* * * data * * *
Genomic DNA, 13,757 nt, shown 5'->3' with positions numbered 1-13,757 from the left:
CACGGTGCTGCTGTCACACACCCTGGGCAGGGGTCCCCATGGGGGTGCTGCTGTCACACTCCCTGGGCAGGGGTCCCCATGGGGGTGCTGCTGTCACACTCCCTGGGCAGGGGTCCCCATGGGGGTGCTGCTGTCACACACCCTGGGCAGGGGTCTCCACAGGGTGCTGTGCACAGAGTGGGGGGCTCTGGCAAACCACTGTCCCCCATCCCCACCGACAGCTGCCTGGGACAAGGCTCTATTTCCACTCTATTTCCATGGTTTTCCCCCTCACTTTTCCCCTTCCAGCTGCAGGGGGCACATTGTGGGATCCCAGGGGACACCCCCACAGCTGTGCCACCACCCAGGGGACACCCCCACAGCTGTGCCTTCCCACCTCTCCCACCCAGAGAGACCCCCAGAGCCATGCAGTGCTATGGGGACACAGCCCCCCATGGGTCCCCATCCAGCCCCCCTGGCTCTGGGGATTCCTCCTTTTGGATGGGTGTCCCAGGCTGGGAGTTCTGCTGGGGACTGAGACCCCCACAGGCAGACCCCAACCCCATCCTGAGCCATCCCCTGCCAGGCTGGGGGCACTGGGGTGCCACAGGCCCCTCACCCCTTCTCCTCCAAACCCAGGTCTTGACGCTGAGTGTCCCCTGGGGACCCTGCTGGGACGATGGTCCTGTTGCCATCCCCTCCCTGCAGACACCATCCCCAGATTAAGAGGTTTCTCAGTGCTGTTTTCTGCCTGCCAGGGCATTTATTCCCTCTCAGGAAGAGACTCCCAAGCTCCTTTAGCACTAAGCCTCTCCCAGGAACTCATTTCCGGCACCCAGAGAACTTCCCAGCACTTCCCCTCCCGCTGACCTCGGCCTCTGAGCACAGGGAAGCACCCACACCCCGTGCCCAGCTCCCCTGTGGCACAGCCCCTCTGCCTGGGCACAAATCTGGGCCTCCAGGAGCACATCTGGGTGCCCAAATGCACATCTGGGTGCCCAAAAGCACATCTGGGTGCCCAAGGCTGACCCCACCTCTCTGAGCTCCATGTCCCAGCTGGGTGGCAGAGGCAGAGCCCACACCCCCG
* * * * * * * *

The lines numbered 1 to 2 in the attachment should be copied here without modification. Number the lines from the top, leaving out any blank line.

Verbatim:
Genomic DNA, 13,757 nt, shown 5'->3' with positions numbered 1-13,757 from the left:
CACGGTGCTGCTGTCACACACCCTGGGCAGGGGTCCCCATGGGGGTGCTGCTGTCACACTCCCTGGGCAGGGGTCCCCATGGGGGTGCTGCTGTCACACTCCCTGGGCAGGGGTCCCCATGGGGGTGCTGCTGTCACACACCCTGGGCAGGGGTCTCCACAGGGTGCTGTGCACAGAGTGGGGGGCTCTGGCAAACCACTGTCCCCCATCCCCACCGACAGCTGCCTGGGACAAGGCTCTATTTCCACTCTATTTCCATGGTTTTCCCCCTCACTTTTCCCCTTCCAGCTGCAGGGGGCACATTGTGGGATCCCAGGGGACACCCCCACAGCTGTGCCACCACCCAGGGGACACCCCCACAGCTGTGCCTTCCCACCTCTCCCACCCAGAGAGACCCCCAGAGCCATGCAGTGCTATGGGGACACAGCCCCCCATGGGTCCCCATCCAGCCCCCCTGGCTCTGGGGATTCCTCCTTTTGGATGGGTGTCCCAGGCTGGGAGTTCTGCTGGGGACTGAGACCCCCACAGGCAGACCCCAACCCCATCCTGAGCCATCCCCTGCCAGGCTGGGGGCACTGGGGTGCCACAGGCCCCTCACCCCTTCTCCTCCAAACCCAGGTCTTGACGCTGAGTGTCCCCTGGGGACCCTGCTGGGACGATGGTCCTGTTGCCATCCCCTCCCTGCAGACACCATCCCCAGATTAAGAGGTTTCTCAGTGCTGTTTTCTGCCTGCCAGGGCATTTATTCCCTCTCAGGAAGAGACTCCCAAGCTCCTTTAGCACTAAGCCTCTCCCAGGAACTCATTTCCGGCACCCAGAGAACTTCCCAGCACTTCCCCTCCCGCTGACCTCGGCCTCTGAGCACAGGGAAGCACCCACACCCCGTGCCCAGCTCCCCTGTGGCACAGCCCCTCTGCCTGGGCACAAATCTGGGCCTCCAGGAGCACATCTGGGTGCCCAAATGCACATCTGGGTGCCCAAAAGCACATCTGGGTGCCCAAGGCTGACCCCACCTCTCTGAGCTCCATGTCCCAGCTGGGTGGCAGAGGCAGAGCCCACACCCCCG